Making soil carbon a commodity: how technology can redesign carbon markets based on rewards and…

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Making soil carbon a commodity:

how technology can redesign carbon markets based on rewards and outcomes

The world is starting to wake up to agriculture’s role in turning carbon into a commodity. There’s talk about creating a carbon bank in the US, and Australia is turning to technology to address its relatively large carbon footprint.

But exactly how we create soil carbon commodity markets that function efficiently to draw down carbon and achieve environmental impact is still being determined. One thing is clear, though: technology will play a critical role in creating both more opportunities to incentivize and reward farm-level practice change, as well as more avenues for startups to provide compelling solutions to help scale markets.

What is the opportunity, and what’s at stake?

Developing more and better solutions to address the massive, global climate change risk we all face is an existential challenge and a huge opportunity. Unfortunately there is no one silver bullet for decarbonization. Instead, it will take many forms, including both the direct reduction of emissions as well as purchasing of emissions reduction credits.

While direct reduction is imperative, for some organizations, meeting ‘net-zero’ emissions targets won’t be possible in the near term by simply reducing their own emissions. Instead, they will need to find sources of ‘negative’ emissions to augment their reductions. By creating viable carbon offset markets, we can provide direct incentives for service providers to address this need.

Further, agriculture itself is under pressure to achieve net zero emissions, with robust debates about how exactly the industry should participate in the transition. The agriculture industry is in fact well placed to significantly contribute to a net-zero future: there are ample opportunities to achieve direct emissions reductions, and increasingly, the ability to participate in the supply-side market for offsets to help other sectors meet their targets.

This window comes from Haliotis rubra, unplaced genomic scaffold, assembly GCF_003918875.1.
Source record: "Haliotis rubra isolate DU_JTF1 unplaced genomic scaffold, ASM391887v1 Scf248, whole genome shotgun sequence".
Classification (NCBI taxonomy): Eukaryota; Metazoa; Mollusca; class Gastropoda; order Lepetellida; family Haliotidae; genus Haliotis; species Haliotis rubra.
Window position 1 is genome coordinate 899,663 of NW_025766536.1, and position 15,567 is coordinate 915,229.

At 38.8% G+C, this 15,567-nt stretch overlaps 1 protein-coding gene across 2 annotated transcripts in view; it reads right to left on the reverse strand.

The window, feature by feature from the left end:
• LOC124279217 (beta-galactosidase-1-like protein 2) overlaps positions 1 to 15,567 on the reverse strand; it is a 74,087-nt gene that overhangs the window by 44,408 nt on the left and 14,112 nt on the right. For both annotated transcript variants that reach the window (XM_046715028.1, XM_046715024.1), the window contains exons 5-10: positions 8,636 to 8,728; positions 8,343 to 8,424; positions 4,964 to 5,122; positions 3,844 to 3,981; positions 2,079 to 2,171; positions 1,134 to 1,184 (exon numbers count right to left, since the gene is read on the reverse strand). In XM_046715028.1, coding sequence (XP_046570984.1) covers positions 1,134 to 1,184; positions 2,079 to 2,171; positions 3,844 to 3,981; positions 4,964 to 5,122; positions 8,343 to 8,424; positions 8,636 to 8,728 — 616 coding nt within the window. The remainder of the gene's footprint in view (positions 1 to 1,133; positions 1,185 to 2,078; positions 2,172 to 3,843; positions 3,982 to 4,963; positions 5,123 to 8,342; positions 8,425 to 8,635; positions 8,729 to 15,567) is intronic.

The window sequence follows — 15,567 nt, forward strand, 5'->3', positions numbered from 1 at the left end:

Shouldn’t we leave carbon markets to the government?

There is a level of skepticism over whether the private market can deliver emissions trading systems. While there is certainly a role for regulations, the counter-point is that investors and the free market may be in the best position to come up with solutions to this complex problem. As the market grows (research suggests carbon credits could be worth upward of $50 billion by 2030), investors seeking opportunities for returns and impact are turning to soil carbon markets. This is a good thing, as we need more capital to fuel the development of technologies and business models that can ensure these markets are viable.

Also, from the consumer side, people are increasingly aware of the climate footprint of their choices and want to see their preferred brands act decisively to lower the resource intensity of their products and services. Brands like Cargill, Coca-Cola, and General Mills are already recognizing this opportunity, for example by getting involved in soil health and regenerative ag incentive programs. Given that agriculture is upstream of a large number of these global consumer brands, these initiatives will drive significant supply chain transformation and create opportunities for disruption and disintermediation — another opportunity that private sector investors and the startups they support are well placed to capitalize on- as well as impact.